Every spring, deer shed their antlers, and in early fall they have a new set. This bone formation that grows from the frontal bone of a deer can reach about three centimeters per day, which is one of the fastest rates of bone growth among mammals. Chinese scientists at Northwestern Polytechnic University in Xi’an have identified the stem cells responsible for this rapid growth. Carrying it out on mice, they grew antler-like structures on their foreheads. All this in order to better understand the newly recognized potential of cells in the context of regeneration, which in turn may be useful in developing new therapies in the regeneration of broken bones, and possibly in the regeneration of organs.
The description and results of the research have been published in Science (DOI: 10.1126/science.add0488).
Regenerative medicine and deer antlers
The horns of some mammals grow at a rate of 2.75 cm per day at their peak. As you can clearly see, this tissue regenerates very quickly. At the same time, it provides an opportunity to take a closer look at how mammals in general are able to regenerate their cells. Antlers are particularly noteworthy in this context, because mammals have largely lost their ability to regenerate organs and most types of tissues. In contrast, a better understanding of the process of regular antler reconstruction is likely to be of medical interest, as it could open up new possibilities in the context of regeneration of fractured bones.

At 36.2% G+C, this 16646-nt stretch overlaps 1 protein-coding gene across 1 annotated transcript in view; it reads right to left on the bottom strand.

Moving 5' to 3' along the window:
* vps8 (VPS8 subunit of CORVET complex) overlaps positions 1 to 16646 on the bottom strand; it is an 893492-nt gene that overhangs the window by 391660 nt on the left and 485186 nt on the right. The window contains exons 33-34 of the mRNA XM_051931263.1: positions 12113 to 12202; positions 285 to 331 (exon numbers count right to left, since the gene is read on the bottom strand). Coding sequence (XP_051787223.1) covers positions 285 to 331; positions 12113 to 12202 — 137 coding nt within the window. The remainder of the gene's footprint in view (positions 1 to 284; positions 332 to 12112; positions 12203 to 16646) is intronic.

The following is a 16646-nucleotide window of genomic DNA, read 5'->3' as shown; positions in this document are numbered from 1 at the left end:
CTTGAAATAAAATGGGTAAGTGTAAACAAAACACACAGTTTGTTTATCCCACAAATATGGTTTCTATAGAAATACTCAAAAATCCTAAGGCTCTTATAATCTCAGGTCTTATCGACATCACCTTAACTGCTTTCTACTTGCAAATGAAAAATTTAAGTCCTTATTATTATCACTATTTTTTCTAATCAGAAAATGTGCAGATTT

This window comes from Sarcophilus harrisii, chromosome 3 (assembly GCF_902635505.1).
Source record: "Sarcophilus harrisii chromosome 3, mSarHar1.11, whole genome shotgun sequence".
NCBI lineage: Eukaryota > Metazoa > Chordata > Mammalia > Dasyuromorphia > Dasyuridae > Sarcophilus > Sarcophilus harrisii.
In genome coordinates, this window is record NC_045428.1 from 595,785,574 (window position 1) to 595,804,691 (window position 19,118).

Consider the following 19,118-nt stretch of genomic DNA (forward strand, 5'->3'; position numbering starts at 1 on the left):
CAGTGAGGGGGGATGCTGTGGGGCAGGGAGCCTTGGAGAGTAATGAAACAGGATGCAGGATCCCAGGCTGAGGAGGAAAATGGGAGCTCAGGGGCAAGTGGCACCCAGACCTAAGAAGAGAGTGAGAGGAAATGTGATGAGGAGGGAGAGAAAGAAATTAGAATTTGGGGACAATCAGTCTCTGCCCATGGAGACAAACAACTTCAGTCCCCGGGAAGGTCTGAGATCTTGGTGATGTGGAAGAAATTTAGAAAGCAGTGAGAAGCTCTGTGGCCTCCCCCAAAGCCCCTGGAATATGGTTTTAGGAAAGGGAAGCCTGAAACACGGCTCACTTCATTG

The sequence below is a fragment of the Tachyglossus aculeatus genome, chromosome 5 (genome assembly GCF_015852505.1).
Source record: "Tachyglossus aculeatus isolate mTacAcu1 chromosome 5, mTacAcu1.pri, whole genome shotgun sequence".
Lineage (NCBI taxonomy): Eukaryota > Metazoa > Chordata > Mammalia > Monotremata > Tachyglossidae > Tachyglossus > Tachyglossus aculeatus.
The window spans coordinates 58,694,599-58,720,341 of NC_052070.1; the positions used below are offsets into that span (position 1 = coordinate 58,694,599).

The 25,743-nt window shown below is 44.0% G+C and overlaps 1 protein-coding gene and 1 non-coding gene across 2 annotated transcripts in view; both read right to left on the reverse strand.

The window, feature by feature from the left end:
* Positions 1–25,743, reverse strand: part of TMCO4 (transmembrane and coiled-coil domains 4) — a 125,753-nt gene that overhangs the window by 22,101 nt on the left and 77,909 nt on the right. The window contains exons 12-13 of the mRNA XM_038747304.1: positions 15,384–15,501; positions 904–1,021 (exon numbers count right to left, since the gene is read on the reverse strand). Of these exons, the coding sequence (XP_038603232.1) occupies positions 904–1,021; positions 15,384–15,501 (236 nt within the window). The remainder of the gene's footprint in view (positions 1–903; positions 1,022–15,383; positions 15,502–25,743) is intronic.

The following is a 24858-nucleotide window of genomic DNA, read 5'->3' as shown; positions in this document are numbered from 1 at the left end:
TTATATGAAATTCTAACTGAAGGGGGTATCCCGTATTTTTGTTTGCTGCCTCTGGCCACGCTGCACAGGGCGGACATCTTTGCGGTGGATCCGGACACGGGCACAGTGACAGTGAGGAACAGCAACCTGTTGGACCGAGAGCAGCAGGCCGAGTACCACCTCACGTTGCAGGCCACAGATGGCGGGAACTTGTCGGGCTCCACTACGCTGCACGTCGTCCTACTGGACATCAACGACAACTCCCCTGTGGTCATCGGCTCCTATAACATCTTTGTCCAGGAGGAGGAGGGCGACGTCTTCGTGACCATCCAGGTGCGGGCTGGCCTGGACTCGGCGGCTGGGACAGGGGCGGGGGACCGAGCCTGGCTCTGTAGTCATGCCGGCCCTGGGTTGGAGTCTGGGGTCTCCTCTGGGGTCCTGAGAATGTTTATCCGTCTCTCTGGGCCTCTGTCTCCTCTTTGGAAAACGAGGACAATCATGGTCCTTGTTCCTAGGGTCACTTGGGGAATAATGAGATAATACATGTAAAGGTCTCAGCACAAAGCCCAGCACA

But how did the scientists manage to get mice to grow something that looked like horns? By delving into the mechanisms behind antler regrowth, scientists have identified a number of genes and cells that play a role in this process. 10 days before the next moose antler was shed, the scientists were able to identify the type of stem cells that were most active in the process of regenerating the antlers. Interestingly, they remain in deer antlers for a short time after they are shed.
Small horns on the heads of mice
After identifying the different stages of antler development, the researchers harvested those stem cells with the greatest potential for recovery. The best moment for this turned out to be the fifth day after getting rid of the horns. They were then developed in a petri dish and finally implanted on the head of a rat. After about 45 days, they have already begun to grow something like small horns on their heads, which indicates that the transplanted cells have turned into bone tissue, which is important for the regeneration of broken bones.
A better understanding of the processes responsible for the rapid regrowth of horns may be important to medicine because of the potential for regeneration of broken bones. However, there is a long way to go to achieve this. We certainly should not assume that the results of this research will automatically translate into the rapid development of a method for improving fracture healing. Doctors will have to deal with a number of potential issues beforehand.
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